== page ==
Inducible operon(gene expression B-galactosidase is stimulated by the presence of a co inducer, lactose. • Turns the repressor gene switch off. o This is notes on gene expression on tryptophan. Next stuff is from book. ? Inducible operon( normally off but can be activated. This type of operon is catabolic, breaking down food molecules for energy. The repressor protein produced by the regulatory gene is active. • To turn the inducible operon on, a specific small molecule, called an inducer, binds to an inactivates the repressor protein.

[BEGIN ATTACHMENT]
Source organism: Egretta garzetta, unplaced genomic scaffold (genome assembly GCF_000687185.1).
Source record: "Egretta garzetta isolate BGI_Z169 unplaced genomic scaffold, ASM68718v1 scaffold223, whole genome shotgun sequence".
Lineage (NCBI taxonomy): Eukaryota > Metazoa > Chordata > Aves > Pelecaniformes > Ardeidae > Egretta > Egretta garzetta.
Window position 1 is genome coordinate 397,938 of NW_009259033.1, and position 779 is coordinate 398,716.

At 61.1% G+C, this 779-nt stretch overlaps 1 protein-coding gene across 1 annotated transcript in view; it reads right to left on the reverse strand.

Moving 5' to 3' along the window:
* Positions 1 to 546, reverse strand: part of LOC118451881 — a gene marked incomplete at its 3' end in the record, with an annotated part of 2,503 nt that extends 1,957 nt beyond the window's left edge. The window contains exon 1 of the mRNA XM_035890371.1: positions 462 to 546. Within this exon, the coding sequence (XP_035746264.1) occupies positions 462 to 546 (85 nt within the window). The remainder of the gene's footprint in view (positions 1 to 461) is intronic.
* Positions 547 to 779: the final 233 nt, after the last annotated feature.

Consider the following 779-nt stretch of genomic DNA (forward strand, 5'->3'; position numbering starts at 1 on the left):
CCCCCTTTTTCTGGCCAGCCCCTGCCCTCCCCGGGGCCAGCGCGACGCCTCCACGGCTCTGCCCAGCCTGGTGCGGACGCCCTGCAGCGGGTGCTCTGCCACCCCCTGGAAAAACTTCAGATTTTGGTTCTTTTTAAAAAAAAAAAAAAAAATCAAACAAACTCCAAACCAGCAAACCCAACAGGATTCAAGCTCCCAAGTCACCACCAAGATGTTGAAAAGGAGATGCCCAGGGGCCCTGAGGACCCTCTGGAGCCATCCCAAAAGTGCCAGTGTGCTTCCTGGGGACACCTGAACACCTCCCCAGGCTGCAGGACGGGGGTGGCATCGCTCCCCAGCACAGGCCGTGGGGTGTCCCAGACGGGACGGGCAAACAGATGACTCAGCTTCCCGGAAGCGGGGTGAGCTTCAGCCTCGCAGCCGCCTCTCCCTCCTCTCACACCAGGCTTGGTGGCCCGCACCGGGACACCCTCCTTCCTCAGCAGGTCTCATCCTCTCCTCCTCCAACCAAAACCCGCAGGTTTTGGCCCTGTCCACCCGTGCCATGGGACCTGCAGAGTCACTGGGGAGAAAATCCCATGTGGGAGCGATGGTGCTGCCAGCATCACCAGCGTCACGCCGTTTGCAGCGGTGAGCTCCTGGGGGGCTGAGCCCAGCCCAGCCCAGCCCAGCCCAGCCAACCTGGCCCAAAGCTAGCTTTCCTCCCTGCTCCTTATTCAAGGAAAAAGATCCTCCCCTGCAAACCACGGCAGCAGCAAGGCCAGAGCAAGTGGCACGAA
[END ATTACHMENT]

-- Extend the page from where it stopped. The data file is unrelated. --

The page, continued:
With the repressor out of the operator site, RNA polymerase can access the genes of the operon. o 2 regulatory mechanisms used to turn on lac operon ? Presence of lactose as co inducer ? Low amounts of glucose. • These 2 are the only way for this shit to work yo! • Differential gene expression in eukaryotic cell gene expression o The expression of different genes by cells with the same genome. • Histone acetylation( acetyl groups are added to amino acids of histone proteins, thus making the chromatin less tightly packed and encouraging transcription. DNA methylation( the addition of methyl groups to DNA it causes chromatin to condense, thus reducing gene expression. o With the help of phosphorylation next to a methylated amino acid, chromatin becomes loosened and thus encouraging transcription. • Epigenic inheritance( the inheritance of traits transmitted by mechanisms not directly involving the nucleotide sequence. • Transcription initiation is where DNA control elements that bind transcription factors are involved in regulation. Control elements( multiple control elements(segments of non coding DNA that serve as binding sites for transcription factors that help regulate transcription. o This is necessary for the precise regulation of gene expression in diff cell types. o Proximal and Distal control elements. ? Proximal control element has to be right next to promoter anything else is distal. • Transcription factors( o Enhancer regions are bound to the promoter region by proteins called activators. o Some transcription factors function as repressors, others function as activators. Extra stuff • TATA box is at the beginning of promoter region.